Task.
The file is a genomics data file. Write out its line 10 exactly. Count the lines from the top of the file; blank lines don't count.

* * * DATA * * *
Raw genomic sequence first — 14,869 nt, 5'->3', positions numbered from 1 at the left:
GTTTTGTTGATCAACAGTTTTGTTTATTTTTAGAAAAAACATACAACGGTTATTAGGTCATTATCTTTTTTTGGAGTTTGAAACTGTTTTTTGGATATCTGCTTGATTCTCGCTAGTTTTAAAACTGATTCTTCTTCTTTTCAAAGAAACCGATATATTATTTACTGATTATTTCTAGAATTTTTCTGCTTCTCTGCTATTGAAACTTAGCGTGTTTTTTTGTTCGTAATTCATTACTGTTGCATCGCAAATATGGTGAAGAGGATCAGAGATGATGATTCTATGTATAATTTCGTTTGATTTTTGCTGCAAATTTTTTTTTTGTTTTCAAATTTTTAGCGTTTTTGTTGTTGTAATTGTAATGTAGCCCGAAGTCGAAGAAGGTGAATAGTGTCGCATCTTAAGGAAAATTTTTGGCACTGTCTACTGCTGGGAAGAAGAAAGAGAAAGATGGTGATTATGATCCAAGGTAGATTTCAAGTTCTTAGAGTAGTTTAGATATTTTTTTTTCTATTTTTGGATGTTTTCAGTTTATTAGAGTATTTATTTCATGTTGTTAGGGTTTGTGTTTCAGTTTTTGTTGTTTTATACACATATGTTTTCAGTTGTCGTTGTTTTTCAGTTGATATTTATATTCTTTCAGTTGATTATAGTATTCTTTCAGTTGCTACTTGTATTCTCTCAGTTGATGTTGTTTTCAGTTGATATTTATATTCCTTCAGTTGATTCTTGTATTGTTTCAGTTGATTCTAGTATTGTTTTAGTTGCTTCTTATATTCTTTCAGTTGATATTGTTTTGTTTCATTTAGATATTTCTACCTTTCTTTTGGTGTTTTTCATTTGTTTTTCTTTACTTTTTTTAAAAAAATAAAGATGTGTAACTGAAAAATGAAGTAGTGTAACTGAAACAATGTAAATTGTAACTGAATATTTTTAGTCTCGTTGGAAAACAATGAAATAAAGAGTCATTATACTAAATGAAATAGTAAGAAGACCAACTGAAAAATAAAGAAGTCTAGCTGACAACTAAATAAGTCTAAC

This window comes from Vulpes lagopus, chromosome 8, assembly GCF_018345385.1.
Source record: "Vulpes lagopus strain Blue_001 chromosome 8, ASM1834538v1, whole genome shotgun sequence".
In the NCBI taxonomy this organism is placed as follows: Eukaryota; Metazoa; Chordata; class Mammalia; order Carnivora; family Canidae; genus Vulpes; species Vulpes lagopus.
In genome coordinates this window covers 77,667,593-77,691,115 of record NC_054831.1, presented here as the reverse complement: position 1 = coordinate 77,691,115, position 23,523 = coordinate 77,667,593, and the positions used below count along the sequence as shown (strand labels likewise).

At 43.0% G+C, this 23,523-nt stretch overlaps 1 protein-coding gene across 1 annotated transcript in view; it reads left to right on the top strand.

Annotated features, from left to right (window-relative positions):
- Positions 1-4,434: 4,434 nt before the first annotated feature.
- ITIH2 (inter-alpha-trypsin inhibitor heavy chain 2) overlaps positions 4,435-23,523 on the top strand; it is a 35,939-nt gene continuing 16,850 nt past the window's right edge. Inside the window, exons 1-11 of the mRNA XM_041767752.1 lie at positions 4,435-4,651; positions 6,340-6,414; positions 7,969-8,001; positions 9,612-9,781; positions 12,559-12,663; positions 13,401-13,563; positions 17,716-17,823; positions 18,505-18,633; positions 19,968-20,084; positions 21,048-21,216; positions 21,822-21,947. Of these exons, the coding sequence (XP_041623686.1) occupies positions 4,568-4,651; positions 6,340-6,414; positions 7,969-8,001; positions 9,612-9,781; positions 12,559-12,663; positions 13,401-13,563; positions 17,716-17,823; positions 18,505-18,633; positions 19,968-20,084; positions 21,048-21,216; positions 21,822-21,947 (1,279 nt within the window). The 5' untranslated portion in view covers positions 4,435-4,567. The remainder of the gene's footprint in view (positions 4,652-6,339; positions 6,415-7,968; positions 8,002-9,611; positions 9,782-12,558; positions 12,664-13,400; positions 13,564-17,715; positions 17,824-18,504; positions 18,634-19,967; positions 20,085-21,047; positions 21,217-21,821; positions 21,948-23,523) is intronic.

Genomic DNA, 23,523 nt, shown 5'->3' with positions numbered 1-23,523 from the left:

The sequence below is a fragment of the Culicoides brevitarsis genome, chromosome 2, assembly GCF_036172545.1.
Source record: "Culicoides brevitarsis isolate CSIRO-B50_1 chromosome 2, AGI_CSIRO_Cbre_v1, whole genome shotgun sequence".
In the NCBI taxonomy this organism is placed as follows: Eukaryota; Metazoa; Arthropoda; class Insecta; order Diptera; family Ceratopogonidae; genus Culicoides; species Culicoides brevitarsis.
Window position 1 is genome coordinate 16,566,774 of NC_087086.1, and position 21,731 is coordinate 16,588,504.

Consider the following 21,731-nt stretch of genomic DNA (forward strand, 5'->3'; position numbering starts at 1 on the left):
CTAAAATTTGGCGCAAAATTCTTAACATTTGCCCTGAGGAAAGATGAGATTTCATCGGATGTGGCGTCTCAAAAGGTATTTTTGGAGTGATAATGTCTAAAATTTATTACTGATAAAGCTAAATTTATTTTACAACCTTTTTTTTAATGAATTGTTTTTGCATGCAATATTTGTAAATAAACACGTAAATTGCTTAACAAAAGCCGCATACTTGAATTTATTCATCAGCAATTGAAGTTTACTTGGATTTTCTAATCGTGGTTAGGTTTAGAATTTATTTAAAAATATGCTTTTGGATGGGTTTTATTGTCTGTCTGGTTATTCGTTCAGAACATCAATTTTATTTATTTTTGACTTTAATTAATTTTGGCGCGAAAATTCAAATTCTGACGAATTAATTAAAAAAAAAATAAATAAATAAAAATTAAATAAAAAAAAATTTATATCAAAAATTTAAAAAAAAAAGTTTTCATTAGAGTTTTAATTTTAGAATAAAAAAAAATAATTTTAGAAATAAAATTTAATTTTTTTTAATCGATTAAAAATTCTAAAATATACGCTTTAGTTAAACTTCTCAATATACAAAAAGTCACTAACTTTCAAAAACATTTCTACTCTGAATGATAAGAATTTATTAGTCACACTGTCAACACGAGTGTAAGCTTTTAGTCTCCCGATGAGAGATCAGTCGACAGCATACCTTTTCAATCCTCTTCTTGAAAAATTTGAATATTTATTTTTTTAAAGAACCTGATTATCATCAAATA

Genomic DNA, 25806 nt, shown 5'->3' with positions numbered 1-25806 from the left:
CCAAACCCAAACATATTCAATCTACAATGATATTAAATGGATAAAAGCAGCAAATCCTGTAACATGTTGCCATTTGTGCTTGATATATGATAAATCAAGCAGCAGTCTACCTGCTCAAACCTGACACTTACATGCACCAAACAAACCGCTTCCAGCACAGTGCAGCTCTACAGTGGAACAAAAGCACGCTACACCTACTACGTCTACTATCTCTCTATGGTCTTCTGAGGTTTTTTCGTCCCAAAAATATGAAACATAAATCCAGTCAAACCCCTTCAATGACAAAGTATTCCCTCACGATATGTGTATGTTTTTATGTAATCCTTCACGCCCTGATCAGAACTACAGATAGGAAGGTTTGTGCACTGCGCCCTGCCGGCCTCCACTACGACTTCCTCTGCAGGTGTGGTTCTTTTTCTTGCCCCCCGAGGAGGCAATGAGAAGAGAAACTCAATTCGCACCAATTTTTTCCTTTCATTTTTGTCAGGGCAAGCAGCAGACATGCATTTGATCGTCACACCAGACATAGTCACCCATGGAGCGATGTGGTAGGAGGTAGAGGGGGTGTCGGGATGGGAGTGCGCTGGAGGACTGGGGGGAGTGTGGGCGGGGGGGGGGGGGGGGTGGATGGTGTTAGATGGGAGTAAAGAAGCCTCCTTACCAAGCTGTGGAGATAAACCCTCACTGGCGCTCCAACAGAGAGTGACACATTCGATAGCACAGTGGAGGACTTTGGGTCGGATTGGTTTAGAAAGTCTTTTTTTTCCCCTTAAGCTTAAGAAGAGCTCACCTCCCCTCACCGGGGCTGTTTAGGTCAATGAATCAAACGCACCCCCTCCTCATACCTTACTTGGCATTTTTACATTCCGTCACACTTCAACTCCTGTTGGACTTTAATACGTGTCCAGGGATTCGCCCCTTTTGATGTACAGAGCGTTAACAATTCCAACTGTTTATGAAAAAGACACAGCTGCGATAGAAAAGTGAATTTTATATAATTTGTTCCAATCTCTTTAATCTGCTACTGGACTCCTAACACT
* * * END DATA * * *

- ITIH2 (inter-alpha-trypsin inhibitor heavy chain 2) overlaps positions 4,435-23,523 on the top strand; it is a 35,939-nt gene continuing 16,850 nt past the window's right edge. Inside the window, exons 1-11 of the mRNA XM_041767752.1 lie at positions 4,435-4,651; positions 6,340-6,414; positions 7,969-8,001; positions 9,612-9,781; positions 12,559-12,663; positions 13,401-13,563; positions 17,716-17,823; positions 18,505-18,633; positions 19,968-20,084; positions 21,048-21,216; positions 21,822-21,947. Of these exons, the coding sequence (XP_041623686.1) occupies positions 4,568-4,651; positions 6,340-6,414; positions 7,969-8,001; positions 9,612-9,781; positions 12,559-12,663; positions 13,401-13,563; positions 17,716-17,823; positions 18,505-18,633; positions 19,968-20,084; positions 21,048-21,216; positions 21,822-21,947 (1,279 nt within the window). The 5' untranslated portion in view covers positions 4,435-4,567. The remainder of the gene's footprint in view (positions 4,652-6,339; positions 6,415-7,968; positions 8,002-9,611; positions 9,782-12,558; positions 12,664-13,400; positions 13,564-17,715; positions 17,824-18,504; positions 18,634-19,967; positions 20,085-21,047; positions 21,217-21,821; positions 21,948-23,523) is intronic.